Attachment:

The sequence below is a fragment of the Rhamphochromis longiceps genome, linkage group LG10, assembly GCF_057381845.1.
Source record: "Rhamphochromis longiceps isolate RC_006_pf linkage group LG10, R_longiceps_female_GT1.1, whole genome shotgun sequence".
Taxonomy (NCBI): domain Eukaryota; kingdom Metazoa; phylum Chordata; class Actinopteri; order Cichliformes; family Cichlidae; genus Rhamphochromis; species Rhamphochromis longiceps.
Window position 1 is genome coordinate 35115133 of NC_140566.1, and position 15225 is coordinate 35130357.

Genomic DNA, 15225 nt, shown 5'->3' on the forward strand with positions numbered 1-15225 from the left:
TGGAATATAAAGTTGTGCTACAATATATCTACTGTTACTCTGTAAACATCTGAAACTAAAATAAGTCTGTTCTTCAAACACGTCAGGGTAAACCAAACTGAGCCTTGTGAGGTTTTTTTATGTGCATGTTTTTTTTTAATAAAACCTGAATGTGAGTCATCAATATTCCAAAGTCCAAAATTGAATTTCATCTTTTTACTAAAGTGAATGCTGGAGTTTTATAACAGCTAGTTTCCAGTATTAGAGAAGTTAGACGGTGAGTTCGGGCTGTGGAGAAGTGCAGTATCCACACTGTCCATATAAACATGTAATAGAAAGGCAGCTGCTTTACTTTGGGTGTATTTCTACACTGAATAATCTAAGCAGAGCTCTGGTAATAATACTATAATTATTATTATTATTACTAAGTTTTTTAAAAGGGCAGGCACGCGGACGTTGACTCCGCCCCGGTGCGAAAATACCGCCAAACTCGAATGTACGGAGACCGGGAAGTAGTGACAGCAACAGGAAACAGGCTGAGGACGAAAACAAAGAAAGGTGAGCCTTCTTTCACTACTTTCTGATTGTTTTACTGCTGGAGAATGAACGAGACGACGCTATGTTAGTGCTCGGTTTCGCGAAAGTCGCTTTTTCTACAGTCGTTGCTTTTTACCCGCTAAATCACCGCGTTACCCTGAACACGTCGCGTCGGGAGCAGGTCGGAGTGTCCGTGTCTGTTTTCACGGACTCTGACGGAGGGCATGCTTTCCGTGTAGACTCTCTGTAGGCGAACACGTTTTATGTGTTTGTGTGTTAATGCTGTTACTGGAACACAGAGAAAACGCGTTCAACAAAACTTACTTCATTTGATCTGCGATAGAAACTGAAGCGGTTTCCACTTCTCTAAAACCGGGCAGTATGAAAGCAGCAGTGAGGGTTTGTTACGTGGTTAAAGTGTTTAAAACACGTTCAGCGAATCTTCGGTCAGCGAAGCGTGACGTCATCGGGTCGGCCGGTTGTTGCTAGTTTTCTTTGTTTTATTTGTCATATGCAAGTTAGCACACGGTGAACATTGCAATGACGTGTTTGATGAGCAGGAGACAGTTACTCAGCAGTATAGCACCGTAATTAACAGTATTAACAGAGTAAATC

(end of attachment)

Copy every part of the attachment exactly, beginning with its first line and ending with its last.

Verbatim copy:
The sequence below is a fragment of the Rhamphochromis longiceps genome, linkage group LG10, assembly GCF_057381845.1.
Source record: "Rhamphochromis longiceps isolate RC_006_pf linkage group LG10, R_longiceps_female_GT1.1, whole genome shotgun sequence".
Taxonomy (NCBI): domain Eukaryota; kingdom Metazoa; phylum Chordata; class Actinopteri; order Cichliformes; family Cichlidae; genus Rhamphochromis; species Rhamphochromis longiceps.
Window position 1 is genome coordinate 35115133 of NC_140566.1, and position 15225 is coordinate 35130357.

Genomic DNA, 15225 nt, shown 5'->3' on the forward strand with positions numbered 1-15225 from the left:
TGGAATATAAAGTTGTGCTACAATATATCTACTGTTACTCTGTAAACATCTGAAACTAAAATAAGTCTGTTCTTCAAACACGTCAGGGTAAACCAAACTGAGCCTTGTGAGGTTTTTTTATGTGCATGTTTTTTTTTAATAAAACCTGAATGTGAGTCATCAATATTCCAAAGTCCAAAATTGAATTTCATCTTTTTACTAAAGTGAATGCTGGAGTTTTATAACAGCTAGTTTCCAGTATTAGAGAAGTTAGACGGTGAGTTCGGGCTGTGGAGAAGTGCAGTATCCACACTGTCCATATAAACATGTAATAGAAAGGCAGCTGCTTTACTTTGGGTGTATTTCTACACTGAATAATCTAAGCAGAGCTCTGGTAATAATACTATAATTATTATTATTATTACTAAGTTTTTTAAAAGGGCAGGCACGCGGACGTTGACTCCGCCCCGGTGCGAAAATACCGCCAAACTCGAATGTACGGAGACCGGGAAGTAGTGACAGCAACAGGAAACAGGCTGAGGACGAAAACAAAGAAAGGTGAGCCTTCTTTCACTACTTTCTGATTGTTTTACTGCTGGAGAATGAACGAGACGACGCTATGTTAGTGCTCGGTTTCGCGAAAGTCGCTTTTTCTACAGTCGTTGCTTTTTACCCGCTAAATCACCGCGTTACCCTGAACACGTCGCGTCGGGAGCAGGTCGGAGTGTCCGTGTCTGTTTTCACGGACTCTGACGGAGGGCATGCTTTCCGTGTAGACTCTCTGTAGGCGAACACGTTTTATGTGTTTGTGTGTTAATGCTGTTACTGGAACACAGAGAAAACGCGTTCAACAAAACTTACTTCATTTGATCTGCGATAGAAACTGAAGCGGTTTCCACTTCTCTAAAACCGGGCAGTATGAAAGCAGCAGTGAGGGTTTGTTACGTGGTTAAAGTGTTTAAAACACGTTCAGCGAATCTTCGGTCAGCGAAGCGTGACGTCATCGGGTCGGCCGGTTGTTGCTAGTTTTCTTTGTTTTATTTGTCATATGCAAGTTAGCACACGGTGAACATTGCAATGACGTGTTTGATGAGCAGGAGACAGTTACTCAGCAGTATAGCACCGTAATTAACAGTATTAACAGAGTAAATC